International tourism demand has grown overtime and tourism now represents one of the most growing sector worldwide. International tourist arrivals reached 1,235 million in 2016 (UNWTO, 2017), and Europe with approximately 620 million international tourists, represents just over half the world’s total (50%; UNWTO, 2017). In 2002 a unique currency was introduced in some EU countries. Many applied research focuses on the effect of the common currency policy on Eurozone trade flows (Micco et al., 2003; Faruquee, 2004; Flam and Nordstrom, 2006; Aristotelous, 2006; Baldwin, 2006; Bun and Klaassen, 2007; Frankel, 2010; Camarero et al., 2013; Sadeh, 2014). On the contrary, to date very few papers analyse the effect of this monetary policy on exchange in the service sector, and specifically on tourism flows (Ràtz and Hinek, 2006; Gil-Pareja et al., 2007; Thompson and Thompson, 2010; De Vita, 2014; Santana-Gallego et al., 2010; 2016). The main aim of the present paper is to investigate whether and to what extent the introduction of euro affects tourist flows in a sample of European and non- European countries over the period 1995-2013. To do this, we apply a technique of policy evaluation named Synthetic control method (SCM henceforth) first proposed in a seminal work by Abadie and Gardeazabal in 2003. Using this methodology, we compare the post-euro tourism exchange trajectory of countries introducing the euro as common currency in 2002 (i.e. the treated unit) with the trajectory of countries not affected by the policy (i.e. non-treated countries).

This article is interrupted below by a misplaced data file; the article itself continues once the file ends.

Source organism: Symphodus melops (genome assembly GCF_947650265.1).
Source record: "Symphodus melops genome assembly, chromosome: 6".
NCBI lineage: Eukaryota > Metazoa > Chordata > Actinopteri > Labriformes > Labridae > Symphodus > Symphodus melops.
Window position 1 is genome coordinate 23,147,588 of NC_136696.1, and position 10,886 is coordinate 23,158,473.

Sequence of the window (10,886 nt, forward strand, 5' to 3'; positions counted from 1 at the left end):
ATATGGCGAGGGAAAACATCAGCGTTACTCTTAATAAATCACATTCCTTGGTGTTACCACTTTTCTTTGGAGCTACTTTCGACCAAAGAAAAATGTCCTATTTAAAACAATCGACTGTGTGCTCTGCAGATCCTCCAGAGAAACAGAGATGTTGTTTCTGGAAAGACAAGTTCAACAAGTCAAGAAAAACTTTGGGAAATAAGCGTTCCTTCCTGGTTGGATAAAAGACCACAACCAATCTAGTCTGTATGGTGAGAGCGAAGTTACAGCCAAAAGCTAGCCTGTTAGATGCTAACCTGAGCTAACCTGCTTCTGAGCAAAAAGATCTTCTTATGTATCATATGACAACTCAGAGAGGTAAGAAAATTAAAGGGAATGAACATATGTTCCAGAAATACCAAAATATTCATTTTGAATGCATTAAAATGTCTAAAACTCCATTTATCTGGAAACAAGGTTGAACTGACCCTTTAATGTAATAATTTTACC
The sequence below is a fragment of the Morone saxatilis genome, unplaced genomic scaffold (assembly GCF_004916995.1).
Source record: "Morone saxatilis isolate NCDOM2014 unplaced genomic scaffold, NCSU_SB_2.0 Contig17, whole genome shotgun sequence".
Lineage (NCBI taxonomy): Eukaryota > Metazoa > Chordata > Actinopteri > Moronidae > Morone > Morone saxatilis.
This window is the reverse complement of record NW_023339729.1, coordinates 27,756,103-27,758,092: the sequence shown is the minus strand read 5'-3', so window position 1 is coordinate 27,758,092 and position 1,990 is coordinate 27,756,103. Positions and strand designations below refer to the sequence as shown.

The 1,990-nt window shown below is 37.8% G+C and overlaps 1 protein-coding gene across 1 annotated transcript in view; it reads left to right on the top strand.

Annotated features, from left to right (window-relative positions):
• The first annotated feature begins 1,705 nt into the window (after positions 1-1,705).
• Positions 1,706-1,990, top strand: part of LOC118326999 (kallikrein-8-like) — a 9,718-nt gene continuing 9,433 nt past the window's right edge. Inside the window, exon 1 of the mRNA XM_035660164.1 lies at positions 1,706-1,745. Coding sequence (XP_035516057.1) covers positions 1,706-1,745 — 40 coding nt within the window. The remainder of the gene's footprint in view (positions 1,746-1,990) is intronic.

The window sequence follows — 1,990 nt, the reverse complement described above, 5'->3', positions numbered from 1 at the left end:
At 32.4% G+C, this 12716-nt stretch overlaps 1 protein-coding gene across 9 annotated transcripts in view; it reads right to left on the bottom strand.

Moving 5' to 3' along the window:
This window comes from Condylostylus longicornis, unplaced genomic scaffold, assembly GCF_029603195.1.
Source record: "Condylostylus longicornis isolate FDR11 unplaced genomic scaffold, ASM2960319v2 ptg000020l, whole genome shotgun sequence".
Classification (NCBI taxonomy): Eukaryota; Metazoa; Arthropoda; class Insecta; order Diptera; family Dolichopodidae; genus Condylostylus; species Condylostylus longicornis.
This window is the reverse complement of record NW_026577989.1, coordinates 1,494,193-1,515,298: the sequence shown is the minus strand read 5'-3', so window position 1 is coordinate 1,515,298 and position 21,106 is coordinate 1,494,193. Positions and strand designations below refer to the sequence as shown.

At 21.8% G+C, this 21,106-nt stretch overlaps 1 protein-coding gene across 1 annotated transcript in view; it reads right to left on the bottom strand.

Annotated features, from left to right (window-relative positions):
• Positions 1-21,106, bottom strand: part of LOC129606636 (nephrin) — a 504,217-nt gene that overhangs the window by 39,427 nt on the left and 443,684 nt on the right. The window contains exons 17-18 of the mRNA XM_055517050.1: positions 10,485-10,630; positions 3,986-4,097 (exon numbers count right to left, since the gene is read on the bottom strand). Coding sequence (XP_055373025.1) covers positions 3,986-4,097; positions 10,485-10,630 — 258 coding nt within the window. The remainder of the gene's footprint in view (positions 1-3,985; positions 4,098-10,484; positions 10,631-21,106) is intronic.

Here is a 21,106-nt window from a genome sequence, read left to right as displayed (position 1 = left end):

HOW TOURIST FLOWS ARE AFFECTED BY THE INTRODUCTION OF THE EURO? / Addessi, W.; Biagi, B.; Brandano, Mg. - 04:(2018), pp. 1-18.